Ladybower and Black Tor walk.
|Distance:||15.25 km (approx 9.5 miles)|
|Time:||approx 4hrs 15mins|
|Height gained:||536 m|
|Map:||OL1 – The Peak District – Dark Peak Area|
|Refreshments:||None on route (but some nearby at the Vistors’ Centre SK172893)|
View the route in OS Openspace: Ladybower and Black Tor (opens in a new bowser window)
From the parking area, cross the road and take the bridleway just the bridleway on the right just before the viaduct (point 1). Follow the well-surfaced path alongside the reservoir. At point 2, it joins a minor road. Continue on, passing a few properties, an aqueduct across the reservoir and a telephone box on the left.
At point 3, the dam of Derwent Reservoir comes into sight. If you feel a need for refreshments (or the loo. carry on along the road and it soon sweeps left in an arc to the Visitor’s Centre (point 4). I did not take this option so can’t comment on the facilities.
If you don’t want the facilities at the Visitor Centre, fork right at point 3, passing through a gate and on to a well-surfaced bridleway, soon passing alongside Derwent reservoir. In around another 1 km, watch for a footpath on the right (point 5) and get for a climb out of the valley and on to the moor. The path jig jags up the hill and does not follow the line of the oath shown on the map; the way forward is obvious, though. AT point 6, follow the line of the fence to a corner with another fence and turn to the south initially still following a fence line before swinging left and heading towards the obvious peak of “Lost Lad” (point 7).
The going is good and just before the final climb to the Lost lad, there is a stepped path. Once at the summit, enjoy the 360 deg view and there is a topograph showing the direction of distant feature. All the significant climbing is now finished and it’s an easy path to the next objective of Black Tor (point 8). It is difficult to miss as someone has painted the old trig. point in white paint so it really stands out. I would suggest a rest here, plenty of rocky ledges to sit and it’s easy to find somewhere out of the wind.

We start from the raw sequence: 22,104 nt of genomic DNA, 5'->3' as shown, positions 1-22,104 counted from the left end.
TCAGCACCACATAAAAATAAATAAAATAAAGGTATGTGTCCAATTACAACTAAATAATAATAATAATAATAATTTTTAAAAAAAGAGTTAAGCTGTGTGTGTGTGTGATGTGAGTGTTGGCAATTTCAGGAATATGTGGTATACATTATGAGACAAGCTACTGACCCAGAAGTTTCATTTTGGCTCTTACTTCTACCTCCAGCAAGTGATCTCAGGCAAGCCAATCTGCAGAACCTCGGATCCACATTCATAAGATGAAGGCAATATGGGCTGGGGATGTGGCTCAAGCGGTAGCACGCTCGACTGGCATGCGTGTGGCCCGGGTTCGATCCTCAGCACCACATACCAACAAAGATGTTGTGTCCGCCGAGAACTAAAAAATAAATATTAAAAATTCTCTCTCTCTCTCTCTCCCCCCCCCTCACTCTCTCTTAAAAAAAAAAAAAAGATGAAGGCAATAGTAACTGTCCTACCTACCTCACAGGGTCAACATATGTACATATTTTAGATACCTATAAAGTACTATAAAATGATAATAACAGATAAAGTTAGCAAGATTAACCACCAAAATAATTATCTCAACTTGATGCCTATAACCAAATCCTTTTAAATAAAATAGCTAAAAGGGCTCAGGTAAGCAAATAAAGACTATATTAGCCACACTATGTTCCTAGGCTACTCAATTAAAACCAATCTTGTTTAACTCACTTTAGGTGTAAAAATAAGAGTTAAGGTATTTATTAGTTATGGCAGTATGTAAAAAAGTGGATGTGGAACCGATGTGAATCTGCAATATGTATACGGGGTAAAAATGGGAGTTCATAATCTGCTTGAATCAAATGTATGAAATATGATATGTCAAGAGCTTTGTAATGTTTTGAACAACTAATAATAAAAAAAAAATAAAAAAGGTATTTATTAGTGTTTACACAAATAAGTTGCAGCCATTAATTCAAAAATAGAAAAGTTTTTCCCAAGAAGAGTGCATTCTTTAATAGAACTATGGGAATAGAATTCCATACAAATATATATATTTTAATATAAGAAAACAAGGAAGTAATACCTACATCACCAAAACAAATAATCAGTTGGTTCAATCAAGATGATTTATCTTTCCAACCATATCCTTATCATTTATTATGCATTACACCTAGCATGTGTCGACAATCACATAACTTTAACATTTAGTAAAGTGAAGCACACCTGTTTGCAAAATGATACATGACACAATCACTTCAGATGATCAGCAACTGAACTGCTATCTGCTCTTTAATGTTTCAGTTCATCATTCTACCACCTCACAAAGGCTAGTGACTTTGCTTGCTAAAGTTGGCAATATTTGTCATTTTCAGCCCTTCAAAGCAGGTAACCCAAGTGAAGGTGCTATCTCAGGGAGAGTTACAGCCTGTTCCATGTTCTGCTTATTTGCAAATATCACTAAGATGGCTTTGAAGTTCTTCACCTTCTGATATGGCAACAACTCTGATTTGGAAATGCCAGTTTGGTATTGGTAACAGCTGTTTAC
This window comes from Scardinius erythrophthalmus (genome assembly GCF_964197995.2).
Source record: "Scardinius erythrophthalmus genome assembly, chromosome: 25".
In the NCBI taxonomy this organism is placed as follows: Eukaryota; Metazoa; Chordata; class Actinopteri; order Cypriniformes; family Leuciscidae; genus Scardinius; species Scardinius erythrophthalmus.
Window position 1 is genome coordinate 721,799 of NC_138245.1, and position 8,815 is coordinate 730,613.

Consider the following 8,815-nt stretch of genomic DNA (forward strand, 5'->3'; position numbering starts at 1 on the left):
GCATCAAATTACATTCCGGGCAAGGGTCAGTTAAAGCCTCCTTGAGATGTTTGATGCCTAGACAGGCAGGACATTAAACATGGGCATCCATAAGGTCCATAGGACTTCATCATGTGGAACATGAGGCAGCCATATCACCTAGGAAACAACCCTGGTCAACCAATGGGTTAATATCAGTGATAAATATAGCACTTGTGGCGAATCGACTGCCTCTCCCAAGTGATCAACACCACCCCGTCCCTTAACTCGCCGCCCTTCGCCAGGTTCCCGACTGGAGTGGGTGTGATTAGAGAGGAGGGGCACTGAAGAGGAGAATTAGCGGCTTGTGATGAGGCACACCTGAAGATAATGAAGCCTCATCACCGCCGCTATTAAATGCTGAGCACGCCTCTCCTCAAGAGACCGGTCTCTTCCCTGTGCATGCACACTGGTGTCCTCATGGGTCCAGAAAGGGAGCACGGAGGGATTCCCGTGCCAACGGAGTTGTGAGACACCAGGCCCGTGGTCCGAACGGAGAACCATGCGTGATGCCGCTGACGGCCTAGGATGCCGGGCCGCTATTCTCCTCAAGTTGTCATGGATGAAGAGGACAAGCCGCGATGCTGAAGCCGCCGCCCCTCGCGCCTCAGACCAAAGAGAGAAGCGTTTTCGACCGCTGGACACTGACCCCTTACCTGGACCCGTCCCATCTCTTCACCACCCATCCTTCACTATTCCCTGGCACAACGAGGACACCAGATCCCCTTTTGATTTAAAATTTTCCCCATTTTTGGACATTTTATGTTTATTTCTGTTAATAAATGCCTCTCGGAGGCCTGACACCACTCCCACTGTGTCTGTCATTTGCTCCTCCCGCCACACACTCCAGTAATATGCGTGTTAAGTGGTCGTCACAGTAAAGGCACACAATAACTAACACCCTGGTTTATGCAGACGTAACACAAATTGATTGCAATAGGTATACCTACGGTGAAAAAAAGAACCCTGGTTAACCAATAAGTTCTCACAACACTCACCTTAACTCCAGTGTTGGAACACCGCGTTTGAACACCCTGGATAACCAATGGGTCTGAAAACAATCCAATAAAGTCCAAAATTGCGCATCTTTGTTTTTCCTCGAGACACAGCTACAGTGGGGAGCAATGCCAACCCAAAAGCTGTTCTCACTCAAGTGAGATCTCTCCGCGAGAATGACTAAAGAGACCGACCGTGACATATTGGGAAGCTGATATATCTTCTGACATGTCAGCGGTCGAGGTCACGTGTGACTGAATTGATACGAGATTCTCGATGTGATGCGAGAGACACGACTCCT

Our way forward is now southerly and there is an excellent path laid using natural rocks. It follows the edge of Derwent Edge passing Dovestone Tor (point 9) Salt Cellar to Wheel Stones. After passing Dovestone Tor, the rock path finishes and, at the time of my visit, the path carrying on was being improved using a mix of a heather base with a sand and gravel top. I had the impression that the original path was through a bog for most of the way!
Still heading south beyond Wheel Stones, ignore the crossing track and pass Hurkling Stones. At the next crossing path (point 11), turn right (west) to drop steeply down a badly eroded gully, ignoring the bridleway to the right. The gully soon finishes and swing south again to head towards firstly woods on the right and then onwards to enter the woods themselves. There’s a minor ascent but nothing to trouble the legs.
Come out of the woods through a gate at point 12, swing sharply right to head west on a tarmaced road and there should be views of the car parked below in the layby. The way back is now obvious.